Cross Canada Chronicles – VI – June 28, 2017
We may as well deal with this upfront. I’m a sucker for cranes. Sandhill cranes. They occasionally make appearances in fields around Ottawa, but by the time I rush out to where they were last spotted, they’re inevitably long gone. Nice wheat fields, though.
Here at the George C. Reifel Migratory Bird Sanctuary at Delta BC, which hugs the Salish Sea and the Fraser River Delta, four, year-round resident sandhill cranes dominate the avian population around the south pond. The birds are totally tame. I came within a meter of them and they’d pay no mind at all. One beaked up to take a close look at the camera. I almost thought he was going to engage me in yet another futile “whnich is better, Canon or Nikon” debate. But he soon lost interest and walked away with the crane’s customary gait, both gangly and elegant.
Earlier this spring, there was much excitement when a female laid two eggs on her island nest. But the excitement has since turned to disappointment after neither hatched. Staff are philosophical, though. “There’s always next year,” they tell me, optimistically.
Overall though, sandhill crane numbers are in pretty good shape, increasing by more than 4 per cent per year over the last couple of decades.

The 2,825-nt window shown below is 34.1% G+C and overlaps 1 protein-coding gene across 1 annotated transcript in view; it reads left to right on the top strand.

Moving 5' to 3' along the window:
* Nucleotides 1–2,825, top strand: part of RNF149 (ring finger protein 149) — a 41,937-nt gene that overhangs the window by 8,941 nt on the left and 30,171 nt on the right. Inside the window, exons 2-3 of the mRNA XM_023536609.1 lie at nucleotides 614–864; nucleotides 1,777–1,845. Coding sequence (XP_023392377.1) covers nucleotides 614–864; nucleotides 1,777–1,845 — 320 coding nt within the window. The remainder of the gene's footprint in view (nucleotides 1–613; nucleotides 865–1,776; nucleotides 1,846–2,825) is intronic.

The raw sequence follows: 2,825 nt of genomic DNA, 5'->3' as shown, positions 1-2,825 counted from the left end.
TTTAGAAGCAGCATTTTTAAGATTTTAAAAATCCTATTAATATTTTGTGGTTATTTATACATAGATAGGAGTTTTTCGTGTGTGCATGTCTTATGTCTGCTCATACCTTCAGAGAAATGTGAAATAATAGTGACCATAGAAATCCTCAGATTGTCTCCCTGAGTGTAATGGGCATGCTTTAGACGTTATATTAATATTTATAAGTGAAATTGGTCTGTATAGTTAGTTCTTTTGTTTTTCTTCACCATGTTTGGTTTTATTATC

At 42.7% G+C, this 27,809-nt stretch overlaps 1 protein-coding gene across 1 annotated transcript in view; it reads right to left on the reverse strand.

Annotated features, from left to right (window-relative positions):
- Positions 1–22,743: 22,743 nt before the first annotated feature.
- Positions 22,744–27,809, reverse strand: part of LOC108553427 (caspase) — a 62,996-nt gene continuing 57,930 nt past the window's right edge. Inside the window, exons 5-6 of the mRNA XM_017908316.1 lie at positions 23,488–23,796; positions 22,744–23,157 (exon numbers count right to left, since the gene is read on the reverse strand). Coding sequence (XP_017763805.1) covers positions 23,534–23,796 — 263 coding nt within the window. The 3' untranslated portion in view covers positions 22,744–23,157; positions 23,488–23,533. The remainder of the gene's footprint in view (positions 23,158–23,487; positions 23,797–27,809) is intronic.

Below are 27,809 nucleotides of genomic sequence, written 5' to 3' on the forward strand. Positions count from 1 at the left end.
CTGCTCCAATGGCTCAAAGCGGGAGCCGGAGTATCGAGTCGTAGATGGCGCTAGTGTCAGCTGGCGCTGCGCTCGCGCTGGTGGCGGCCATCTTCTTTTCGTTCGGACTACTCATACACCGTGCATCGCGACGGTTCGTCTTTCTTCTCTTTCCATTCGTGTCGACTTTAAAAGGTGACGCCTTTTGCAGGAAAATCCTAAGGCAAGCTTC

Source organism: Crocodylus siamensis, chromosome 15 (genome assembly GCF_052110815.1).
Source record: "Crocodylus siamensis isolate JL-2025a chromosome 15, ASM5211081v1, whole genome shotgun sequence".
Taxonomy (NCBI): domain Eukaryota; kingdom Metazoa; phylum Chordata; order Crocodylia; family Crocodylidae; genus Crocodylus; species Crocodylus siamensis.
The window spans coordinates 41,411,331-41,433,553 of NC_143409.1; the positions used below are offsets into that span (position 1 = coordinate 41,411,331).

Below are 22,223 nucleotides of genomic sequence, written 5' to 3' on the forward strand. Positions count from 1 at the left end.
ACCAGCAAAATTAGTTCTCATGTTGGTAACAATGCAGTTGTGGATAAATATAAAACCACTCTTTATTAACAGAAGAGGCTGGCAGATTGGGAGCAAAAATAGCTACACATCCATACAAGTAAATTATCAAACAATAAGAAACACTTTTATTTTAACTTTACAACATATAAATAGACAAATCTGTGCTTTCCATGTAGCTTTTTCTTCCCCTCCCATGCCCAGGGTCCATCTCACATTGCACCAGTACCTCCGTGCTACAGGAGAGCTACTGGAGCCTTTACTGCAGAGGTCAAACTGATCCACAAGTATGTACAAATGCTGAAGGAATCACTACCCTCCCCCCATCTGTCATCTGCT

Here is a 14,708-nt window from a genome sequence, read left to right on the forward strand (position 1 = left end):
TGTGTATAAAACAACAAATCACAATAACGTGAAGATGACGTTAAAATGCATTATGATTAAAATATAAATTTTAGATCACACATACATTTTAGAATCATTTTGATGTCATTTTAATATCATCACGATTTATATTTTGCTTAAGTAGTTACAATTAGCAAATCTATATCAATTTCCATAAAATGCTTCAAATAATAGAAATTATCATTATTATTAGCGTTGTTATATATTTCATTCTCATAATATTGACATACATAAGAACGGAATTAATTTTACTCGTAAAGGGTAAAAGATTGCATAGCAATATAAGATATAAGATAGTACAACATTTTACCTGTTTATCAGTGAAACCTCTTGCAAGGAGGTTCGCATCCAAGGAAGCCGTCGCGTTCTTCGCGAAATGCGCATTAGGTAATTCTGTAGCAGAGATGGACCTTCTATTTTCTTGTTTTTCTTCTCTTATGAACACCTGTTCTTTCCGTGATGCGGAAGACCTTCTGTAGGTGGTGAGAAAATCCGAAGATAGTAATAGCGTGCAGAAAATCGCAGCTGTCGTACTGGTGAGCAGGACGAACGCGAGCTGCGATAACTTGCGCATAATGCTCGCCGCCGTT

(Look carefully, and you’ll be able to see daylight through the nostril hole in the beak)
Wetlands are crucial for many species, yet are disappearing at an alarming rate so this sanctuary, lying as it does on major migratory pathways, serves as a critical habitat.
Many more feathers
Sandhills aren’t the only birds around here, of course. An eagle at one point seemed to soar directly at me, but his target was a branch on a nearby tree. Alas, he (she?) was too obscured by branches to properly photograph.
But we find abundant waterfowl and passerines—most quite tame and unperturbed by human gawkers.
The drive back east from the coast, hugging the US border, first took me through kilometres of cultivated vineyards and orchards, soaking up the 34°C sunshine.
(Vineyards, Langley Township)
Once into the mountains, though, the landscapes quickly turned wilder.
And then, out from the side of a mountain, scant meters in front of the car, this Rocky Mountain Bighorn Sheep bounded onto the roadway. I take her to be a female, since her horns are shorter and less curly than the male. Like the bison, their vast numbers plummeted during the 20th century from 2 million to a few thousand through disease and overhunting. More recently, though, thanks to conservation efforts, there’s been a modest recovery.
Next: Back to the prairies, and a prehistoric visit.